Wis. HS basketball game ends 14-11, fuels case for shot clock

Here’s another case study for those arguing in favor of a shot clock in high school basketball.

HoopA Wisconsin high school boys basketball game ended with a 14-11 score last week, with the winning team holding the ball for the final seven minutes before taking a game-winning 3-pointer. Antigo knocked rival Rhinelander from the postseason and, without the use of a shot clock, was able to hold the ball and bleed the clock for much of the game.

Antigo reportedly did the same thing in the first half, holding the ball for more than seven minutes before the break. The halftime score was 5-4.

Here are some thoughts from those on social media:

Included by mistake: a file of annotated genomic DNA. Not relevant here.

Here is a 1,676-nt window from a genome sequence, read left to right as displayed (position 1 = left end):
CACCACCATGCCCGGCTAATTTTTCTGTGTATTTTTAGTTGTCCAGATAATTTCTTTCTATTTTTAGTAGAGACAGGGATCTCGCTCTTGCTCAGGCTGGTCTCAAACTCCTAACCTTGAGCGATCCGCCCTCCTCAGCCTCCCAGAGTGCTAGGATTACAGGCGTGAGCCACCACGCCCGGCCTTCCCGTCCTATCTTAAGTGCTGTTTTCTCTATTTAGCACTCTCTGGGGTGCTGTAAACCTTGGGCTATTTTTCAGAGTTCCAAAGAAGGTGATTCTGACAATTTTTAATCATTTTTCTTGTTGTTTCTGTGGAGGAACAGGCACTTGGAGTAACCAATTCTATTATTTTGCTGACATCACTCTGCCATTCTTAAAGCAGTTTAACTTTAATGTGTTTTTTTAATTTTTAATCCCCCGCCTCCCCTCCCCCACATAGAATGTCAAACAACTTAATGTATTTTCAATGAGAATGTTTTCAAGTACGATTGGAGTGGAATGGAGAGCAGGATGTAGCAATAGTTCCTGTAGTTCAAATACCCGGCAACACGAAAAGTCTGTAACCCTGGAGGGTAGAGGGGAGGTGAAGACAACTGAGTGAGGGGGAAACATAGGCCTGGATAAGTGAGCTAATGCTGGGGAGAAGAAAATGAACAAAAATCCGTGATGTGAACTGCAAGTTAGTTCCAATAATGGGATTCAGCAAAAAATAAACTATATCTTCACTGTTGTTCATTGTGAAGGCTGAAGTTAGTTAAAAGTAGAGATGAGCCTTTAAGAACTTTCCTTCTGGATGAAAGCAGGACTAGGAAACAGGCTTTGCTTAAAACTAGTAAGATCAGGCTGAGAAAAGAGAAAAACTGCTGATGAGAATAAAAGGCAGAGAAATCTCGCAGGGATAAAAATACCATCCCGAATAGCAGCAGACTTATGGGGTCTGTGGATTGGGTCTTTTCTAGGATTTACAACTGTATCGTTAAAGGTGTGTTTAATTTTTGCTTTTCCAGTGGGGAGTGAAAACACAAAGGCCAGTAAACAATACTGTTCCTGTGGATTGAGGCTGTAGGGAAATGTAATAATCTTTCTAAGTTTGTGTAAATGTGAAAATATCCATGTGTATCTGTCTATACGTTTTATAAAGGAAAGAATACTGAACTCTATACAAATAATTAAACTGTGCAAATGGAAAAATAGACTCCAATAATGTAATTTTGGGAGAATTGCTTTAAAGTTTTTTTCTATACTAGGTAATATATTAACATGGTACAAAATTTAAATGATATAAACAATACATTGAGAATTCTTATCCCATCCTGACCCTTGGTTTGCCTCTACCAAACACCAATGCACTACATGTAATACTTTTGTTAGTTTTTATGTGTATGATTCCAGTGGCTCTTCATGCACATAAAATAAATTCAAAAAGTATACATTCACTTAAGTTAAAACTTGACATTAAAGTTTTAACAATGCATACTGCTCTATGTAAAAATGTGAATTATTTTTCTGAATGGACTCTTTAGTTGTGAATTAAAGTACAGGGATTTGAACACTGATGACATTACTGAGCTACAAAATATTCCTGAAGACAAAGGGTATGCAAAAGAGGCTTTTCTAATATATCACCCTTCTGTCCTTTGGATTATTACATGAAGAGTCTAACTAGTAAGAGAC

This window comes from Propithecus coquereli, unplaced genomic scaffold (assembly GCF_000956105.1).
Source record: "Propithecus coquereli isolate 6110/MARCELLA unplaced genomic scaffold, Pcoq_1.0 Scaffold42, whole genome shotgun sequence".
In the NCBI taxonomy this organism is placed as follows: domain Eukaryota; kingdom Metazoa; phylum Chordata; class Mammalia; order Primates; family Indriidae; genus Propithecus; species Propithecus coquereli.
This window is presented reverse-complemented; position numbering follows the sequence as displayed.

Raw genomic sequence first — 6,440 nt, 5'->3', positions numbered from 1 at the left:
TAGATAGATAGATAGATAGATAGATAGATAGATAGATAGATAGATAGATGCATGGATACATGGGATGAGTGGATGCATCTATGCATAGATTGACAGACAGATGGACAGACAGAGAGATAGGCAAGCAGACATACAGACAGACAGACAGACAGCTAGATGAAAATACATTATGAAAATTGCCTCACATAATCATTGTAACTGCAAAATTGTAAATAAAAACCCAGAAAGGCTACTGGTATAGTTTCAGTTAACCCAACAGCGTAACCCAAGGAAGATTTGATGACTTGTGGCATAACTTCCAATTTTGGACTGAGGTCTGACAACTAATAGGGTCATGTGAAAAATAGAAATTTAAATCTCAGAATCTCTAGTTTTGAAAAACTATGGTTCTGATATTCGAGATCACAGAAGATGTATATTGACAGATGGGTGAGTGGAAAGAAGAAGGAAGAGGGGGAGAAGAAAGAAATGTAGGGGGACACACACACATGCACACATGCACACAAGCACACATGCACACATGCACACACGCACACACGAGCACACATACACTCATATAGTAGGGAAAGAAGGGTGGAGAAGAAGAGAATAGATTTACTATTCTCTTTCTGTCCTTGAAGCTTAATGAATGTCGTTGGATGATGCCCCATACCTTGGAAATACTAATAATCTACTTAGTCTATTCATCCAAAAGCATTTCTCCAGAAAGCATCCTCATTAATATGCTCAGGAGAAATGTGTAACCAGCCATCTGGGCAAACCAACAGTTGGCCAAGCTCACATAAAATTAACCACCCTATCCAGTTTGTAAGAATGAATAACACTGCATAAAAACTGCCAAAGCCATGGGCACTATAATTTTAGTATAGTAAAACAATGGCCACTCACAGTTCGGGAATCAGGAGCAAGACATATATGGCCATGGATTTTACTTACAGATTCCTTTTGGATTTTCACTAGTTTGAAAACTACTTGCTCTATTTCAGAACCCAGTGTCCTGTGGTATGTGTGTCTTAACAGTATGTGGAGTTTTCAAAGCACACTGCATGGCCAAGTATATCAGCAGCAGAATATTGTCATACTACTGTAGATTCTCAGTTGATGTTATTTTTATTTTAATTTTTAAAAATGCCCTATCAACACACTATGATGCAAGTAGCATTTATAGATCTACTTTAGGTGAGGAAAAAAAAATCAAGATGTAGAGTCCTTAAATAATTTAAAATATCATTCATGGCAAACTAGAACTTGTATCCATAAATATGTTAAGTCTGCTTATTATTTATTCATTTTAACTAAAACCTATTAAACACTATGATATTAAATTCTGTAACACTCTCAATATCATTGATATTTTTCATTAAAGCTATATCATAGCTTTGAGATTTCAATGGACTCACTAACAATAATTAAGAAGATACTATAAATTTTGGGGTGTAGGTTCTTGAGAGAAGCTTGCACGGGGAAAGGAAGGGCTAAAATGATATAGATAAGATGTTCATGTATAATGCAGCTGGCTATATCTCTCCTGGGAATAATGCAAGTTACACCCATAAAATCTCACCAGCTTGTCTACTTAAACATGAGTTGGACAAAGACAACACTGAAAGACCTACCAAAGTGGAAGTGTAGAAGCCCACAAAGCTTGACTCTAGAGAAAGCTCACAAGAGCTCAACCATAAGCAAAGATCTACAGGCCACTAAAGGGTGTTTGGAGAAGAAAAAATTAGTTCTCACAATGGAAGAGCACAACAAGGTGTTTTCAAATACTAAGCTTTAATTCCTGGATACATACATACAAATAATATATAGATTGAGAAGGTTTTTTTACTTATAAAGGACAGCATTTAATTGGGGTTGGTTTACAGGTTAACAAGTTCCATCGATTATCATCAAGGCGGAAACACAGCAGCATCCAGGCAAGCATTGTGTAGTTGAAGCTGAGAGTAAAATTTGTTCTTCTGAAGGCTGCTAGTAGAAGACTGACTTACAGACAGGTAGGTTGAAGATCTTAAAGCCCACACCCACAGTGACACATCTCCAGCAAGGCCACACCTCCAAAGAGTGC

We revisit this debate every year. Teams have used stalling tactics to keep the ball away from a better team, and a lot of times it’s successful. But what’s more important: winning or actually playing the game? The argument boils down to whether stalling tactics are unsportsmanlike and against the spirit of the game.

But implementing a shot clock isn’t as easy as it sounds. We surveyed readers about this debate last year, and many athletic administrators said they would be forced to spend thousands purchasing a new scoreboard and shot clocks — thousands that are not available in their budgets. On top of that, they need reliable individuals to run the clock, which can be tricky.

In our 2015 survey, 79% of coaches said they supported a shot clock at the high school level. Click here to read some of the responses.

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